Kid Kapichi – ‘Here’s What You Could’ve Won’

By Andy Joice

Sometimes, writing close to a delivery deadline is a dangerous game. As an example, this review has almost certainly breached the guided deadline for submission, and I’ll have to pull strings to get it published in time – this says more about me than anything else. But for a band like Kid Kapichi, who thrive on cultural reflection and current affairs, it’s a match made in heaven. Within their latest album, ‘Here’s What You Could’ve Won’, are tracks that depict the political landscape as it is currently – a total shower of shit.

Opening with ‘New England’, thick rhythmic beats land heavily before Jack Wilson’s vocals describes  the ‘new England’ – overtly patriotic, pride bordering on narcissism, and a general apathy for change. With Bob Vylan adding a verse that’s equally scathing – “Worry ’bout your neighbours and worry ’bout the druggies/And not the Eton graduate that’s taking all your money” – it’s clear that these two powerhouses have one clear goal; to force everyone to wake the fuck up and smell the oatmilk spiced chai latte.

Couple this track with ‘Party At No. 10’, a takedown of the 2020 Tory Christmas Party, it’s clear that Kapichi aren’t just spouting meaningless, repetitive catchphrases like other bands. There’s a passion and power to their lyrics that should resonate with anyone living in this country we sadly call home. A delicate acoustic track, complete with a whistling solo, its slower tempo allows the lyrics to stand out clearly, delivering the point that whilst people were dying, others were taking the piss. The downside is the stripped back guitars are mildly jarring following a collection of punchy, upbeat tracks.

Although politics isn’t entirely a thread for the album, societal equality is, with singles like ‘I.N.V.U.’, ‘5 Days On (2 Days Off)’, and ‘Rob The Supermarket’ all pointing at the disparity between the working class and the social elites. Lyrically, ‘Rob The Supermarket’ is particularly dexterous, with slick rhymes. They might not be particularly complex, but the way it paints a picture is superb, Wilson’s microphone akin to Monet’s brush.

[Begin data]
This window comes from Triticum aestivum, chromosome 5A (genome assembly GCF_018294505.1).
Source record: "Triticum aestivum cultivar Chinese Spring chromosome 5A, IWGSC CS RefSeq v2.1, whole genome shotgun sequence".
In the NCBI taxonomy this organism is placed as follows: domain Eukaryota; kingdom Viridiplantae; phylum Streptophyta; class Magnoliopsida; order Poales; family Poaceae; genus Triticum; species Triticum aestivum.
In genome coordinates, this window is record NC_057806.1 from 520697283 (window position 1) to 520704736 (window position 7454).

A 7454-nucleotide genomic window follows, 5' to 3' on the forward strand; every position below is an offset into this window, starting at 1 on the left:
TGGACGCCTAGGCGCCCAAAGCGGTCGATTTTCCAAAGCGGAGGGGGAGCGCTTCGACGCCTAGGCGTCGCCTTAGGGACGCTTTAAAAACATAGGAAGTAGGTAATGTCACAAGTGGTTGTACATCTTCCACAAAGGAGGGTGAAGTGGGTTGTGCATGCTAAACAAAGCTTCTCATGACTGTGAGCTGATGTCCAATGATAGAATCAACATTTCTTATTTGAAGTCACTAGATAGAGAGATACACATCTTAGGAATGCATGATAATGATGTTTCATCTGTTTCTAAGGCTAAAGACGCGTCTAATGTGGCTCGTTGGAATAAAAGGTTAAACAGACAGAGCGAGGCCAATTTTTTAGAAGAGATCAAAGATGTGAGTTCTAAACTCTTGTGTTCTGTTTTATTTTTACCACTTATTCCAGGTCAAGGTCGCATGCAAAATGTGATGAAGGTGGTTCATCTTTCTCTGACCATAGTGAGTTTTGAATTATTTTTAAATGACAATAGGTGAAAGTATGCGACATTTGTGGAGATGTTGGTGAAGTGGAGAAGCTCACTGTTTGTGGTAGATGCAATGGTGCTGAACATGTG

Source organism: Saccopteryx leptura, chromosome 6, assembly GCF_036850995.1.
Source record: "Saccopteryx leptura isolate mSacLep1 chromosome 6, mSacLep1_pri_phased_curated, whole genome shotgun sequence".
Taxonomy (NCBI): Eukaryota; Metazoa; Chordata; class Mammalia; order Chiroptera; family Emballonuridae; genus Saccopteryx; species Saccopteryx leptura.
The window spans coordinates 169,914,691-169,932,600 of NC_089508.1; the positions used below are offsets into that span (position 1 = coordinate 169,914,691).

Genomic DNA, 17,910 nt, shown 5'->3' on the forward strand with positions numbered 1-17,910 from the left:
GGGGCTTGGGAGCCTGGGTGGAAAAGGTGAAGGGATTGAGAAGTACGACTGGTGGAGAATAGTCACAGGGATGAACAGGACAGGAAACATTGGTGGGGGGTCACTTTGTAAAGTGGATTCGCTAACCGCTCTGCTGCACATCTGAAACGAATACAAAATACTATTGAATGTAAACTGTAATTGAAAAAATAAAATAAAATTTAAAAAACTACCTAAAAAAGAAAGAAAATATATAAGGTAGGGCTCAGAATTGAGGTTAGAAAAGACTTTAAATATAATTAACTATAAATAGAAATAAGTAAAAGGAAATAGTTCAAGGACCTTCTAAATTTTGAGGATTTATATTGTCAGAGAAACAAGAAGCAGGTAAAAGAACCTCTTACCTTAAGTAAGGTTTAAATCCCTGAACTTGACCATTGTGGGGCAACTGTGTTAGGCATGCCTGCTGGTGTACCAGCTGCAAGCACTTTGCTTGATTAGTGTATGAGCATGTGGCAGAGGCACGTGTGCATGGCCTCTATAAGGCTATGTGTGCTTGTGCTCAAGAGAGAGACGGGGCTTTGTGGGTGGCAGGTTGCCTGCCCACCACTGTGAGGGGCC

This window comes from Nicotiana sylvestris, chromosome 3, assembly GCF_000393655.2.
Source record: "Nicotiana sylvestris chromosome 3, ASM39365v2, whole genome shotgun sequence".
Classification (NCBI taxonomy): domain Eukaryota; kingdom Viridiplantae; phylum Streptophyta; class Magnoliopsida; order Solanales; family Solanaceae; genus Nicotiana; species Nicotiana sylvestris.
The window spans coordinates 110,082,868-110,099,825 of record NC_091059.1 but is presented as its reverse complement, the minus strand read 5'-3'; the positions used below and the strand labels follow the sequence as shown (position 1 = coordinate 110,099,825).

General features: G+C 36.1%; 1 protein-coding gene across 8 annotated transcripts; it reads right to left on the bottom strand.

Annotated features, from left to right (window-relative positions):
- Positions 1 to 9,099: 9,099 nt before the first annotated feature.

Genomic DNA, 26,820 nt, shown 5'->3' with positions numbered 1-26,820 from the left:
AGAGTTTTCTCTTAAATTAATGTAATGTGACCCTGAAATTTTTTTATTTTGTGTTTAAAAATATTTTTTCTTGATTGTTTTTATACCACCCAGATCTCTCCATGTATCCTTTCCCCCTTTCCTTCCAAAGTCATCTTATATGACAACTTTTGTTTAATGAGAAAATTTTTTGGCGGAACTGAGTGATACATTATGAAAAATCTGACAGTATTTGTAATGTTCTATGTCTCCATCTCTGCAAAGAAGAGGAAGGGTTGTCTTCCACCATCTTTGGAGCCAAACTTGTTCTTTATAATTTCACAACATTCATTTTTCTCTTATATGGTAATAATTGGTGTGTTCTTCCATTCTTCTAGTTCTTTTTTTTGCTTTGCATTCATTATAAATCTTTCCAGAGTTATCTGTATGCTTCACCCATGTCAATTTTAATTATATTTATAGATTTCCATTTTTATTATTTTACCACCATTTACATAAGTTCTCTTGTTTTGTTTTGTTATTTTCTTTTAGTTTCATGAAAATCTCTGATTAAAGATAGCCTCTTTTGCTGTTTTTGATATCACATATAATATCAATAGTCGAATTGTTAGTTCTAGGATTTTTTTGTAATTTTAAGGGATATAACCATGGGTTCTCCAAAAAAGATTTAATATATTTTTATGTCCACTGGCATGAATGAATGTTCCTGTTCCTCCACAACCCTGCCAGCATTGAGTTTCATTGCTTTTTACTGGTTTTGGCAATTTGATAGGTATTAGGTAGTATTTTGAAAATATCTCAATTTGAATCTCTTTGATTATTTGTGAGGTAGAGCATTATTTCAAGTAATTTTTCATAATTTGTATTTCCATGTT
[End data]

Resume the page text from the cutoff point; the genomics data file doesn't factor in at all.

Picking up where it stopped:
Similarly, ‘I.N.V.U’ feels like a modern retelling of Blur’s ‘Charmless Man’ – effortlessly describing the modern, big dick idiot flashing cash and talking trash.  We all know someone like it, living the easy life whilst we’re working ourselves to the bone, and although there is naturally some jealousy, that’s exactly what they want.

‘Cops And Robbers’ and ‘Smash The Gaff’ both have a subtle Prodigy-esque feel to the instrumentation. Big swells of beats, with subtle synthy moments. It’s a testament to their talent and writing that they don’t feel overwhelming amongst the other tracks, particularly ‘Smash The Gaff’, at its breakneck tempo.

Perhaps the standout song, or at the very least, the one that is absolutely clear to get live crowds bouncing, is ‘Tar Pat’. With a distinctive hook, and thunderous rhythms from Eddie Lewis and George MacDonald (who’s drums seem to be hit harder than adamantium), and killer chorus gives way to a delicate refrain before dropping an absolute destructive and layered breakdown. Queue this one up, get the volume cranked up and let it embrace you.

Fans of ‘Hope’s A Never Ending Funeral’ from their 2021 (appropriately named) album, ‘This Time Next Year’ will be pleased to hear ‘Never Really Had You’, a balladic, piano led piece. Gentle and self reflective, it’s a welcome reprise that allows you to catch your breath before the frantic ‘Smash The Gaff’ explodes.

Closing with ‘Special’, it truly lives up to its title. With a delicate bassline that pins everything together, layers of twinkling guitars and subtle drum work, it’s a captivating listen that fits together like a 1000-piece jigsaw. And yet, despite the layers, the harmonies with Wilson and guitarist Ben Beetham, there’s almost an absence to it, its ambient nature reflecting the day-to-day poverty and welfare injustice. This might sound hyperbolic, but there are pangs of The Beatles in the way they descend the scale in the chorus with big strings and flair.

Kid Kapichi are a band with one finger on the pulse of society, and another stuck up at the people running it. Their punchy instrumentation is matched only by their heavy hitting honesty and wit. The perfect follow-up to their 2021 debut, ‘Here’s What You Could’ve Won’ adds to their observations of the last few years with an open eye and a clenched fist. Here’s hoping the next instalment of the Kapichi diary is far more positive.

ANDY JOICE

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